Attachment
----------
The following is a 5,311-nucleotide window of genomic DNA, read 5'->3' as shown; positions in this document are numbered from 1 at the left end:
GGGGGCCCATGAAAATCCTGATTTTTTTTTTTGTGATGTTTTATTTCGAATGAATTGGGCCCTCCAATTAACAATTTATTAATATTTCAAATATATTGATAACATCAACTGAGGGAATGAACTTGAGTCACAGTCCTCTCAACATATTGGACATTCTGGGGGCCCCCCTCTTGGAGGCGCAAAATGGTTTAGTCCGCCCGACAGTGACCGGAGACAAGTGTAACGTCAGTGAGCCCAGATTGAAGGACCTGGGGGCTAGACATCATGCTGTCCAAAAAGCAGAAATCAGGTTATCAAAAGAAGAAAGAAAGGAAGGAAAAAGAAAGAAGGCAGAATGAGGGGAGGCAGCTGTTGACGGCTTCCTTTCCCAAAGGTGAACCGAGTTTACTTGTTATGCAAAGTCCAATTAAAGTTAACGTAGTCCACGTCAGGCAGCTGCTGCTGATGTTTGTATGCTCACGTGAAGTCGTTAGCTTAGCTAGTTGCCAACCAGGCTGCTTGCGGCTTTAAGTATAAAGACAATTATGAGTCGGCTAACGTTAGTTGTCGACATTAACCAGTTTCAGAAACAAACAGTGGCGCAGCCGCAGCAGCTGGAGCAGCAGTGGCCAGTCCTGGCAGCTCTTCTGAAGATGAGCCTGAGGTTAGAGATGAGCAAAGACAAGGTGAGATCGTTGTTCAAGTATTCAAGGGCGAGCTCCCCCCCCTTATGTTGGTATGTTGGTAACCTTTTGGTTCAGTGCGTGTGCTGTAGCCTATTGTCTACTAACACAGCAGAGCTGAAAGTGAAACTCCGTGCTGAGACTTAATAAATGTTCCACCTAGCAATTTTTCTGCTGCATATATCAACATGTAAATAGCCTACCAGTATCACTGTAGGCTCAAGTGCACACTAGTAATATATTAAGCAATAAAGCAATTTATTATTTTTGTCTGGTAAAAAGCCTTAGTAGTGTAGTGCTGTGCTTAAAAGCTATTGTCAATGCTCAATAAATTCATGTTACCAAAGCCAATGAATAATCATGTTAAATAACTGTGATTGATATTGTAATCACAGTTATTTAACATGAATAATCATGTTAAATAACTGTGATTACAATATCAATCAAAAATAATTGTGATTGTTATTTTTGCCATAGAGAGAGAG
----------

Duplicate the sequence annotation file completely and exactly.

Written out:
The following is a 5,311-nucleotide window of genomic DNA, read 5'->3' as shown; positions in this document are numbered from 1 at the left end:
GGGGGCCCATGAAAATCCTGATTTTTTTTTTTGTGATGTTTTATTTCGAATGAATTGGGCCCTCCAATTAACAATTTATTAATATTTCAAATATATTGATAACATCAACTGAGGGAATGAACTTGAGTCACAGTCCTCTCAACATATTGGACATTCTGGGGGCCCCCCTCTTGGAGGCGCAAAATGGTTTAGTCCGCCCGACAGTGACCGGAGACAAGTGTAACGTCAGTGAGCCCAGATTGAAGGACCTGGGGGCTAGACATCATGCTGTCCAAAAAGCAGAAATCAGGTTATCAAAAGAAGAAAGAAAGGAAGGAAAAAGAAAGAAGGCAGAATGAGGGGAGGCAGCTGTTGACGGCTTCCTTTCCCAAAGGTGAACCGAGTTTACTTGTTATGCAAAGTCCAATTAAAGTTAACGTAGTCCACGTCAGGCAGCTGCTGCTGATGTTTGTATGCTCACGTGAAGTCGTTAGCTTAGCTAGTTGCCAACCAGGCTGCTTGCGGCTTTAAGTATAAAGACAATTATGAGTCGGCTAACGTTAGTTGTCGACATTAACCAGTTTCAGAAACAAACAGTGGCGCAGCCGCAGCAGCTGGAGCAGCAGTGGCCAGTCCTGGCAGCTCTTCTGAAGATGAGCCTGAGGTTAGAGATGAGCAAAGACAAGGTGAGATCGTTGTTCAAGTATTCAAGGGCGAGCTCCCCCCCCTTATGTTGGTATGTTGGTAACCTTTTGGTTCAGTGCGTGTGCTGTAGCCTATTGTCTACTAACACAGCAGAGCTGAAAGTGAAACTCCGTGCTGAGACTTAATAAATGTTCCACCTAGCAATTTTTCTGCTGCATATATCAACATGTAAATAGCCTACCAGTATCACTGTAGGCTCAAGTGCACACTAGTAATATATTAAGCAATAAAGCAATTTATTATTTTTGTCTGGTAAAAAGCCTTAGTAGTGTAGTGCTGTGCTTAAAAGCTATTGTCAATGCTCAATAAATTCATGTTACCAAAGCCAATGAATAATCATGTTAAATAACTGTGATTGATATTGTAATCACAGTTATTTAACATGAATAATCATGTTAAATAACTGTGATTACAATATCAATCAAAAATAATTGTGATTGTTATTTTTGCCATAGAGAGAGAG